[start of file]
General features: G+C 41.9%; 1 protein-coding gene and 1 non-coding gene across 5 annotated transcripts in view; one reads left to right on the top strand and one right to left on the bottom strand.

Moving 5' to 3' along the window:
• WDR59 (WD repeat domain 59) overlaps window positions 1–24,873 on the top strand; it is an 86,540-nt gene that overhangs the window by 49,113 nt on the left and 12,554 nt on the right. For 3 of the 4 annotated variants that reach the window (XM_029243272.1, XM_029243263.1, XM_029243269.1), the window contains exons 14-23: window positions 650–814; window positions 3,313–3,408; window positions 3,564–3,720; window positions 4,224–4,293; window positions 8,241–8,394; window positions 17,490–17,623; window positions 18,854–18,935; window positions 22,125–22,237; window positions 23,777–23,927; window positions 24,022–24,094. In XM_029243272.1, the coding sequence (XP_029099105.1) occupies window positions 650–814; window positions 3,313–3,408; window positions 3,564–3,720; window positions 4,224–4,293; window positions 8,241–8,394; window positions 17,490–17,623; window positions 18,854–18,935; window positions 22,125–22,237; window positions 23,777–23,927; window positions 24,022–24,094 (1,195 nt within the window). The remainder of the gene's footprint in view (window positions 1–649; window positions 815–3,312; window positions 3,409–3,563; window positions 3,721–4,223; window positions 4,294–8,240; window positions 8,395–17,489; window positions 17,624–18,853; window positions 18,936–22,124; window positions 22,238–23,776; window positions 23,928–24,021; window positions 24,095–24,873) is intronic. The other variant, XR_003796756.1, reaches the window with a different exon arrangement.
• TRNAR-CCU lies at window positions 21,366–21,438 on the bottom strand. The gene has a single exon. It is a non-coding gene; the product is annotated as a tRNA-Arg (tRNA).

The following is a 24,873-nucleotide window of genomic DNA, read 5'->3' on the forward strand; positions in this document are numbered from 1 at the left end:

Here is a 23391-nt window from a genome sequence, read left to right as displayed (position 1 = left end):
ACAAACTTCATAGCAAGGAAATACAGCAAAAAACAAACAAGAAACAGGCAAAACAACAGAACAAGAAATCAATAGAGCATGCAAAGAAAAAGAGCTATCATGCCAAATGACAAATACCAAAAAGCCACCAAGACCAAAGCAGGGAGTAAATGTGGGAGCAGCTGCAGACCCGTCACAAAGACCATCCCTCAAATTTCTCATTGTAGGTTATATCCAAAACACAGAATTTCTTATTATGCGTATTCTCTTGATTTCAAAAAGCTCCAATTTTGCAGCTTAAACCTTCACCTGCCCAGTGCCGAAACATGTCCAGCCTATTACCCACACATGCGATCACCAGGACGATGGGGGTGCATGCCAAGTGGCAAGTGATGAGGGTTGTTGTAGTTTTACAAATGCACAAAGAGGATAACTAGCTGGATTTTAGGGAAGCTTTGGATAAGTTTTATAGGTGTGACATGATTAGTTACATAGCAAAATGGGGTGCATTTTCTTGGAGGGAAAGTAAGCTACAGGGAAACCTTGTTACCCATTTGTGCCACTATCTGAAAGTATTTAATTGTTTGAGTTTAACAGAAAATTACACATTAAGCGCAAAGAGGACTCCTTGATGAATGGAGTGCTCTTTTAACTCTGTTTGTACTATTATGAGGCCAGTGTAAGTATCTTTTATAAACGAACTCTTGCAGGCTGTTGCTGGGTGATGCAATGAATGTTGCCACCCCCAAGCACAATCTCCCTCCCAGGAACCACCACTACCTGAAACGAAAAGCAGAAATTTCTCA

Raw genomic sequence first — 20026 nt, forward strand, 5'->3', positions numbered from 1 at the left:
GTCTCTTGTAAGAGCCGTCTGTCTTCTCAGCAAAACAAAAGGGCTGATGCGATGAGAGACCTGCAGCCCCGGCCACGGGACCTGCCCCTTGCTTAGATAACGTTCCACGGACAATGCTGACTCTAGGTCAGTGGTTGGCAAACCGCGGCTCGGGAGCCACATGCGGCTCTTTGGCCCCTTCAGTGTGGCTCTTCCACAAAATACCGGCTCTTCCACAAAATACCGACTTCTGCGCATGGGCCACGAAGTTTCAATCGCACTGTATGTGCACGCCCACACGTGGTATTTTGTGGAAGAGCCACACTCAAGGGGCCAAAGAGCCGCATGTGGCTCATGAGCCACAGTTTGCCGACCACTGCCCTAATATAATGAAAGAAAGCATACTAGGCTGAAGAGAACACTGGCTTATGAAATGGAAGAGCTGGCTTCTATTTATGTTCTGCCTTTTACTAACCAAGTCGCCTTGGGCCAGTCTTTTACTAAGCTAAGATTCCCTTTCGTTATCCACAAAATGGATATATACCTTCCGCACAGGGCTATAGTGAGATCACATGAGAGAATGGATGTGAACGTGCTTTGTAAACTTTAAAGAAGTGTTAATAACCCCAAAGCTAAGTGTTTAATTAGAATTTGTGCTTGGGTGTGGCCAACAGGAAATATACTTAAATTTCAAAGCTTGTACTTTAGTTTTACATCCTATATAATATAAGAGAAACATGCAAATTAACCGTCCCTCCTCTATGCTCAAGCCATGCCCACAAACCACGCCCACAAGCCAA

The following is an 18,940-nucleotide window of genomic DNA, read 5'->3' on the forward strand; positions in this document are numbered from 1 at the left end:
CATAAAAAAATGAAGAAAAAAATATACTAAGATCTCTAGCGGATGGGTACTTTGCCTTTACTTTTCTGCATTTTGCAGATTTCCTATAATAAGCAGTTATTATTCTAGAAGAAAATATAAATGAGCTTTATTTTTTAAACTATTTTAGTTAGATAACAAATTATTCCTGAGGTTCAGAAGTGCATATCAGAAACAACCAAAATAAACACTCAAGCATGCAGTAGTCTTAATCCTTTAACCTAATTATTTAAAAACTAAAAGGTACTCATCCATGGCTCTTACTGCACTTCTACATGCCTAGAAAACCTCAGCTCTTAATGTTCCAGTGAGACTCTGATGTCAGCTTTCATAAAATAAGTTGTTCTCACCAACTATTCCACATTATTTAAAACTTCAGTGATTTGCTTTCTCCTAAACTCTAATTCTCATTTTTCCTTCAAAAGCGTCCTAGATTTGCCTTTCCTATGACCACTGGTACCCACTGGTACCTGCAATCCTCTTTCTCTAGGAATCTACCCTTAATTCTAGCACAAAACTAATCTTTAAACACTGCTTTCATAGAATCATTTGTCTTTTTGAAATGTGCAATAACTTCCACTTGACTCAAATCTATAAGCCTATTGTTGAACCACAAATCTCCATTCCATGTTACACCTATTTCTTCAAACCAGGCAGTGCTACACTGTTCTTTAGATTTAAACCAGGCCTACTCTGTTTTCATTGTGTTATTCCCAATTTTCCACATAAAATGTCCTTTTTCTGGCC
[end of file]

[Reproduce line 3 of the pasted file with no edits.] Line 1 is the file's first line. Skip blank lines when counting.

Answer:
• WDR59 (WD repeat domain 59) overlaps window positions 1–24,873 on the top strand; it is an 86,540-nt gene that overhangs the window by 49,113 nt on the left and 12,554 nt on the right. For 3 of the 4 annotated variants that reach the window (XM_029243272.1, XM_029243263.1, XM_029243269.1), the window contains exons 14-23: window positions 650–814; window positions 3,313–3,408; window positions 3,564–3,720; window positions 4,224–4,293; window positions 8,241–8,394; window positions 17,490–17,623; window positions 18,854–18,935; window positions 22,125–22,237; window positions 23,777–23,927; window positions 24,022–24,094. In XM_029243272.1, the coding sequence (XP_029099105.1) occupies window positions 650–814; window positions 3,313–3,408; window positions 3,564–3,720; window positions 4,224–4,293; window positions 8,241–8,394; window positions 17,490–17,623; window positions 18,854–18,935; window positions 22,125–22,237; window positions 23,777–23,927; window positions 24,022–24,094 (1,195 nt within the window). The remainder of the gene's footprint in view (window positions 1–649; window positions 815–3,312; window positions 3,409–3,563; window positions 3,721–4,223; window positions 4,294–8,240; window positions 8,395–17,489; window positions 17,624–18,853; window positions 18,936–22,124; window positions 22,238–23,776; window positions 23,928–24,021; window positions 24,095–24,873) is intronic. The other variant, XR_003796756.1, reaches the window with a different exon arrangement.